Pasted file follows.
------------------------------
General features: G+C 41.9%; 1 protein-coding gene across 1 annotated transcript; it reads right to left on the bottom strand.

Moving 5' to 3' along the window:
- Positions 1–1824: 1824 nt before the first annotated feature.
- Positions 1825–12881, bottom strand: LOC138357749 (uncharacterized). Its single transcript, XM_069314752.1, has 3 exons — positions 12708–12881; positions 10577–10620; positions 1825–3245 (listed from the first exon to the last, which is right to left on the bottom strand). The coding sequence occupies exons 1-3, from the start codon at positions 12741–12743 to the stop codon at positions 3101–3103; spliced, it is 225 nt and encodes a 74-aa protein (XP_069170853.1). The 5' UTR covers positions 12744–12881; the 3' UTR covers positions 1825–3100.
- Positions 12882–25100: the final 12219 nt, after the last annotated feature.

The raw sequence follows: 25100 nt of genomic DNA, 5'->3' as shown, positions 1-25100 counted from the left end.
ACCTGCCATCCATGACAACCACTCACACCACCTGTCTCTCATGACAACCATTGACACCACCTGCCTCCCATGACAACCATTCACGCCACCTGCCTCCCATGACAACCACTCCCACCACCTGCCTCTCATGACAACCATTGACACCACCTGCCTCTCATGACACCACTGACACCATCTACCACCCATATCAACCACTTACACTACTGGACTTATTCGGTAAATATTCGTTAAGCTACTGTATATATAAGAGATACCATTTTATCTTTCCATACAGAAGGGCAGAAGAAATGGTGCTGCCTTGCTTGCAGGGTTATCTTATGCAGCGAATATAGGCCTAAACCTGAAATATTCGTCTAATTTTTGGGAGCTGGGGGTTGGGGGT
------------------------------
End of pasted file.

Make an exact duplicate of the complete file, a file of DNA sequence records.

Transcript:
General features: G+C 41.9%; 1 protein-coding gene across 1 annotated transcript; it reads right to left on the bottom strand.

Moving 5' to 3' along the window:
- Positions 1–1824: 1824 nt before the first annotated feature.
- Positions 1825–12881, bottom strand: LOC138357749 (uncharacterized). Its single transcript, XM_069314752.1, has 3 exons — positions 12708–12881; positions 10577–10620; positions 1825–3245 (listed from the first exon to the last, which is right to left on the bottom strand). The coding sequence occupies exons 1-3, from the start codon at positions 12741–12743 to the stop codon at positions 3101–3103; spliced, it is 225 nt and encodes a 74-aa protein (XP_069170853.1). The 5' UTR covers positions 12744–12881; the 3' UTR covers positions 1825–3100.
- Positions 12882–25100: the final 12219 nt, after the last annotated feature.

The raw sequence follows: 25100 nt of genomic DNA, 5'->3' as shown, positions 1-25100 counted from the left end.
ACCTGCCATCCATGACAACCACTCACACCACCTGTCTCTCATGACAACCATTGACACCACCTGCCTCCCATGACAACCATTCACGCCACCTGCCTCCCATGACAACCACTCCCACCACCTGCCTCTCATGACAACCATTGACACCACCTGCCTCTCATGACACCACTGACACCATCTACCACCCATATCAACCACTTACACTACTGGACTTATTCGGTAAATATTCGTTAAGCTACTGTATATATAAGAGATACCATTTTATCTTTCCATACAGAAGGGCAGAAGAAATGGTGCTGCCTTGCTTGCAGGGTTATCTTATGCAGCGAATATAGGCCTAAACCTGAAATATTCGTCTAATTTTTGGGAGCTGGGGGTTGGGGGT